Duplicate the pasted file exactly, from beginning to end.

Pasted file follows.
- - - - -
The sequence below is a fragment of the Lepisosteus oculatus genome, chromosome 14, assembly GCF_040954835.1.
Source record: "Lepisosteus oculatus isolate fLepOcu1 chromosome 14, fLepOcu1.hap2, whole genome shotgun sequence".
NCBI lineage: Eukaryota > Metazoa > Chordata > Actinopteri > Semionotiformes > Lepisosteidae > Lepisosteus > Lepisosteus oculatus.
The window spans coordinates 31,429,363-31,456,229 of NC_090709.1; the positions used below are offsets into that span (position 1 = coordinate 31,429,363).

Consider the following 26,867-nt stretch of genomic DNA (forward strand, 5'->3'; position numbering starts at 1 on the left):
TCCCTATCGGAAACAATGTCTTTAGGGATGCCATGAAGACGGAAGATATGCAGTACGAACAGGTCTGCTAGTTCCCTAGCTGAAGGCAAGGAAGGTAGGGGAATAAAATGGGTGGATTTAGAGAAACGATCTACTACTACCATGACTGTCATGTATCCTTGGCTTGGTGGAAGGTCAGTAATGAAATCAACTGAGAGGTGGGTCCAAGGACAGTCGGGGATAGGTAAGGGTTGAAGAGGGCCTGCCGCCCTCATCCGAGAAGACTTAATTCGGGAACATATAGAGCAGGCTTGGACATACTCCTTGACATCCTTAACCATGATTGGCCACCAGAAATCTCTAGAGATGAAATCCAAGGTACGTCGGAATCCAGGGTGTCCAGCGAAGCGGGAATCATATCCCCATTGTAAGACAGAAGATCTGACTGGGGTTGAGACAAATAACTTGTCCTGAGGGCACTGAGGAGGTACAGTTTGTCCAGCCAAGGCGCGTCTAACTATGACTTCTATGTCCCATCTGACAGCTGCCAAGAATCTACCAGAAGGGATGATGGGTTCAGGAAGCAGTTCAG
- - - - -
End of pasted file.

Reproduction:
The sequence below is a fragment of the Lepisosteus oculatus genome, chromosome 14, assembly GCF_040954835.1.
Source record: "Lepisosteus oculatus isolate fLepOcu1 chromosome 14, fLepOcu1.hap2, whole genome shotgun sequence".
NCBI lineage: Eukaryota > Metazoa > Chordata > Actinopteri > Semionotiformes > Lepisosteidae > Lepisosteus > Lepisosteus oculatus.
The window spans coordinates 31,429,363-31,456,229 of NC_090709.1; the positions used below are offsets into that span (position 1 = coordinate 31,429,363).

Consider the following 26,867-nt stretch of genomic DNA (forward strand, 5'->3'; position numbering starts at 1 on the left):
TCCCTATCGGAAACAATGTCTTTAGGGATGCCATGAAGACGGAAGATATGCAGTACGAACAGGTCTGCTAGTTCCCTAGCTGAAGGCAAGGAAGGTAGGGGAATAAAATGGGTGGATTTAGAGAAACGATCTACTACTACCATGACTGTCATGTATCCTTGGCTTGGTGGAAGGTCAGTAATGAAATCAACTGAGAGGTGGGTCCAAGGACAGTCGGGGATAGGTAAGGGTTGAAGAGGGCCTGCCGCCCTCATCCGAGAAGACTTAATTCGGGAACATATAGAGCAGGCTTGGACATACTCCTTGACATCCTTAACCATGATTGGCCACCAGAAATCTCTAGAGATGAAATCCAAGGTACGTCGGAATCCAGGGTGTCCAGCGAAGCGGGAATCATATCCCCATTGTAAGACAGAAGATCTGACTGGGGTTGAGACAAATAACTTGTCCTGAGGGCACTGAGGAGGTACAGTTTGTCCAGCCAAGGCGCGTCTAACTATGACTTCTATGTCCCATCTGACAGCTGCCAAGAATCTACCAGAAGGGATGATGGGTTCAGGAAGCAGTTCAG